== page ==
256_Stanley Tan: Market Monument

Stanley Tan Hanjie

I am from Singapore and recently graduated from the Royal College of Art in London with a Masters of Art in Architecture. I did my Architecture undergraduate program at University College London, Bartlett School of Architecture. I have previously worked for several Architectural practices and lived in London, Hong Kong and Singapore.

Market Monument

The proposal intends to be a concentrated city intensifying the uses of the traditional city whilst becoming an alternative infrastructure to the ground conditions created by many contemporary developments.

It proposes an alternative way of living in the city via introducing a new sheltered street market ground condition and establishing an elevated activated horizontal datum of pleasure, culture, creative work and living which closely relates to the London urban fabric.

With globalization and commoditized architecture, the city has adopted a generic international financial monoculture which removes / replaces authentic city life and no longer acts as an accurate social barometer of the city – it works against the grain of everyday life and the logics of an all encompassing city.

The city as an idea means multiplicities, diversity in food, music and arts, culture and local economies. In particular the lively street market food cultures which celebrate the diversity of the city’s peoples and provide chance encounters and meetings. New developments do not need to only mean extracting maximum financial opportunity from a site (i.e. towers of generic individualism with hyper-controlled ground conditions).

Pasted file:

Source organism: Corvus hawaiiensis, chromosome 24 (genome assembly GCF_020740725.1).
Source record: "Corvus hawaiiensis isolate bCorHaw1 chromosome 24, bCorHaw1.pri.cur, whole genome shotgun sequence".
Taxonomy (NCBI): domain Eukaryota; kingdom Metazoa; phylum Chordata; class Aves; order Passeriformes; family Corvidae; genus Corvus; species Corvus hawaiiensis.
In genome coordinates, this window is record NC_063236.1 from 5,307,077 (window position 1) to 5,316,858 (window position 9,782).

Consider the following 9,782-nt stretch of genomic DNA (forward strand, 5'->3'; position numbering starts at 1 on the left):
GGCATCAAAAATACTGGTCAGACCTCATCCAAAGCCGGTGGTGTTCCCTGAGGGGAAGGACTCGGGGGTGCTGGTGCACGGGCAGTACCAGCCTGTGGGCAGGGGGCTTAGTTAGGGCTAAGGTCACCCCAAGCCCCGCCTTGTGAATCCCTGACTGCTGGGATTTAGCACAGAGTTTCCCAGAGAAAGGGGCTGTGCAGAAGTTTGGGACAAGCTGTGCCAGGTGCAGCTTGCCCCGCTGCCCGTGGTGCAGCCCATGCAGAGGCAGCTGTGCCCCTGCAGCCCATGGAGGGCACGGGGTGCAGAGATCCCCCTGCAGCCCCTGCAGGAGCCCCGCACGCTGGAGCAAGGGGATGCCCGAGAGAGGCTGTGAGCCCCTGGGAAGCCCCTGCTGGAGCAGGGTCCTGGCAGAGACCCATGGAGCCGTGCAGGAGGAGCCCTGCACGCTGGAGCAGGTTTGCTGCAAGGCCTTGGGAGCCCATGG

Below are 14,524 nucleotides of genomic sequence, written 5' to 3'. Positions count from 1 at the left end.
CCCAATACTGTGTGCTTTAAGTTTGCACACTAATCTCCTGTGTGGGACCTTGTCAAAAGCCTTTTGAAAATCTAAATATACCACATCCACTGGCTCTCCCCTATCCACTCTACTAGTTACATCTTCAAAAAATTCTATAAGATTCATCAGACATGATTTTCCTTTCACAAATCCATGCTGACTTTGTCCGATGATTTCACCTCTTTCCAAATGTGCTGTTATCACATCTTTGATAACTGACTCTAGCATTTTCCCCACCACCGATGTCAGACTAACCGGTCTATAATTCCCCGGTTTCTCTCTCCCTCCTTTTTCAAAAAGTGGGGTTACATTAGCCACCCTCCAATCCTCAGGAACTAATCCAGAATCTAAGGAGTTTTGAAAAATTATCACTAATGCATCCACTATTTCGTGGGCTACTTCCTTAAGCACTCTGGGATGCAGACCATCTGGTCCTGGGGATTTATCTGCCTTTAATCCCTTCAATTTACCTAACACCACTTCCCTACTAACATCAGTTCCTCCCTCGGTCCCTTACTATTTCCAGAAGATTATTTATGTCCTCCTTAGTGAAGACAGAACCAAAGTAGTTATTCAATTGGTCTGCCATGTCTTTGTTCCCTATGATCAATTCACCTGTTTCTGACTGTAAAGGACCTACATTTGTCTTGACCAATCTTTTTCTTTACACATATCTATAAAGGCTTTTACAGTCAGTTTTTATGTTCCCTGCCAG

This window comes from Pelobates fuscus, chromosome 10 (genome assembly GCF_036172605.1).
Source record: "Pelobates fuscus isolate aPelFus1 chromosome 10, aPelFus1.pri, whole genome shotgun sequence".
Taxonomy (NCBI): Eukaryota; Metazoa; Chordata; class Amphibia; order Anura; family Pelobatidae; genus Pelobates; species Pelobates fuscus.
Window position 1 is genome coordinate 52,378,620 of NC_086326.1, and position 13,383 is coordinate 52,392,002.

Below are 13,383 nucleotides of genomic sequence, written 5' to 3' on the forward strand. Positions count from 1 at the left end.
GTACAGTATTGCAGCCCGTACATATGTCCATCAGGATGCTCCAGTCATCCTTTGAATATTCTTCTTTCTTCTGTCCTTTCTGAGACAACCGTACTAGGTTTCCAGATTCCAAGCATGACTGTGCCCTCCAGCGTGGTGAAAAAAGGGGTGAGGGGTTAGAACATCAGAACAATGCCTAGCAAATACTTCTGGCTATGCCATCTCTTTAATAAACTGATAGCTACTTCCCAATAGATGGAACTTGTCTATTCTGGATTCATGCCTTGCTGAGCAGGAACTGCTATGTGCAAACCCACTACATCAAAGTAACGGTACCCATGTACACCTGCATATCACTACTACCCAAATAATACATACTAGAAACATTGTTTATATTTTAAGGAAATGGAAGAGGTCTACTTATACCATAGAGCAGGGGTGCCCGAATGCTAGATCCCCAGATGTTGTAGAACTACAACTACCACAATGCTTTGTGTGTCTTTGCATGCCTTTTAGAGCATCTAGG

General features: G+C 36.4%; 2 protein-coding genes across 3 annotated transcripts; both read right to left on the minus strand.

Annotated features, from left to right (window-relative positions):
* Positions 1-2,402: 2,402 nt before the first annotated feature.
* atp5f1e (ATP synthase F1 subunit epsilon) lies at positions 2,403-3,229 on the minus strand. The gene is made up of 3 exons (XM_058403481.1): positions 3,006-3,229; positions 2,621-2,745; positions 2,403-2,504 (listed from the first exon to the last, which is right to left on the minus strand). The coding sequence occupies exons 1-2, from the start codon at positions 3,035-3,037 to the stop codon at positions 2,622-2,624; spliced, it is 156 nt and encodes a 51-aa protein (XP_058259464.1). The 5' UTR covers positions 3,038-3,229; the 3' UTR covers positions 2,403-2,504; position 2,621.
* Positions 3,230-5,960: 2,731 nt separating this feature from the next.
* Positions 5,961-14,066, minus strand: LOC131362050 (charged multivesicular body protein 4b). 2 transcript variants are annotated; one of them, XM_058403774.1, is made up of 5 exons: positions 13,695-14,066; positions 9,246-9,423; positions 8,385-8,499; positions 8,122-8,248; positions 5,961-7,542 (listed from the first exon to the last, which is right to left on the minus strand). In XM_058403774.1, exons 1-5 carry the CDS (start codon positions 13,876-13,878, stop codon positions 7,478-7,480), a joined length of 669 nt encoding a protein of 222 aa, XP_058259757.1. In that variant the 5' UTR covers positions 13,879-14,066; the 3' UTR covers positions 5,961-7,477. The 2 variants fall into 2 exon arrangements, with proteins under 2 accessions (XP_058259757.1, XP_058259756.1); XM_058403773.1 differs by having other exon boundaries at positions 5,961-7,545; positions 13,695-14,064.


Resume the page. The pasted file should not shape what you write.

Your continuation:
The juxtaposition of its form and shapes, are abstracted dimensions extracted from London’s streetscapes and historical monuments within the city, giving rise to a new identifiable figure and monumentality which aspires to become a self-referring silhouette.[1]

The proposal is a hypothesis on the idea of a city of the future whereby working and living is in the same place and as a result there will be greater need for informal personal contact. The living and working functions are complemented with a wide range of spaces for leisure, culture, sport and education, all stacked one upon the other, connecting different spheres of life.

For this reason, the project is conceived of as a large building that contains the energy of a city and stands as a solitary element: a social condenser on the edge of Edgware Road; a new market for North London.

[1] The “Compact City” of Atlanpole, Nantes by Hans Kollhoff (1988)